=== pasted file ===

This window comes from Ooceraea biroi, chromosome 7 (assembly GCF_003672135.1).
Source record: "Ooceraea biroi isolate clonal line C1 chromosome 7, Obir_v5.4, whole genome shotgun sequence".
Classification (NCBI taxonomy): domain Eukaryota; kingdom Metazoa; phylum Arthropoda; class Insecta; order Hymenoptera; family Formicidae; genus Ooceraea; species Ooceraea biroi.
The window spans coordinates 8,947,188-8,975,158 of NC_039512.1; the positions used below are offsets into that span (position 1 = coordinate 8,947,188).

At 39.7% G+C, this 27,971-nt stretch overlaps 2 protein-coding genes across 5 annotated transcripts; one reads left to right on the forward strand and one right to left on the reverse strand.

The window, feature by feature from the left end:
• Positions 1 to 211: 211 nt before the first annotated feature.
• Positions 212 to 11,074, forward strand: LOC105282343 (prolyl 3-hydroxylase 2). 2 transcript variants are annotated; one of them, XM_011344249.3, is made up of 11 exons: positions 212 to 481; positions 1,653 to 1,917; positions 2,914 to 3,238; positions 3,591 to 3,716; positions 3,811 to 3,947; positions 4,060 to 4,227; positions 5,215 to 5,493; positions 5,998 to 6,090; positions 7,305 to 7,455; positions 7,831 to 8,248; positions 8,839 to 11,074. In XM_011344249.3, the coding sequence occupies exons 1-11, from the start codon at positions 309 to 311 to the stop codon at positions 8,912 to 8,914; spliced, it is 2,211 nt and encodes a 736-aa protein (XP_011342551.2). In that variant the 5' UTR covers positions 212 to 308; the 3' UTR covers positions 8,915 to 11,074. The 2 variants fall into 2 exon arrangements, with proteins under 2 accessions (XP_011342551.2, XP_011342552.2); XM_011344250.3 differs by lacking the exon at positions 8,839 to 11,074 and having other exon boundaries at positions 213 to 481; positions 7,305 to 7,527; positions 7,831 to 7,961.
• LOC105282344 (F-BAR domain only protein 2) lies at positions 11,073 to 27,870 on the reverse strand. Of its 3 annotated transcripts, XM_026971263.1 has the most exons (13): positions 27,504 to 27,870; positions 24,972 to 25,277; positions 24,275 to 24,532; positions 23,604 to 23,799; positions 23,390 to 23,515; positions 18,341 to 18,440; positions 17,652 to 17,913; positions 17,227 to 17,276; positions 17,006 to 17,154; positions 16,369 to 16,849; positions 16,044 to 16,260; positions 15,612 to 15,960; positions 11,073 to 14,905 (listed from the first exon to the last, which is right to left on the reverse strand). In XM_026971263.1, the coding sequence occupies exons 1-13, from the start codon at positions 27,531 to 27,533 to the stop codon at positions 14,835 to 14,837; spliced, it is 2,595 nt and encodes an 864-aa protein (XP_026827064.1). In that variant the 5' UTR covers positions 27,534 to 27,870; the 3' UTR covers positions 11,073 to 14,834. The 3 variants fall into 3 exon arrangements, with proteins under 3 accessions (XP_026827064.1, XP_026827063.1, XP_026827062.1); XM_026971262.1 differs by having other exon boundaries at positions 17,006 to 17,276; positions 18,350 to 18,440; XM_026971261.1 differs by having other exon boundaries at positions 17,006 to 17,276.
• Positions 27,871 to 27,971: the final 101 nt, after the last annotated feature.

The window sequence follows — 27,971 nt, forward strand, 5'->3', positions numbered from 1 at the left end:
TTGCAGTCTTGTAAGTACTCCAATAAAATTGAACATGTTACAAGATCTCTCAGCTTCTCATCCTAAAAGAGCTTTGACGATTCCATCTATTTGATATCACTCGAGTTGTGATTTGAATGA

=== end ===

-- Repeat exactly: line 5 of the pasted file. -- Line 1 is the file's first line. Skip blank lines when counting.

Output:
At 39.7% G+C, this 27,971-nt stretch overlaps 2 protein-coding genes across 5 annotated transcripts; one reads left to right on the forward strand and one right to left on the reverse strand.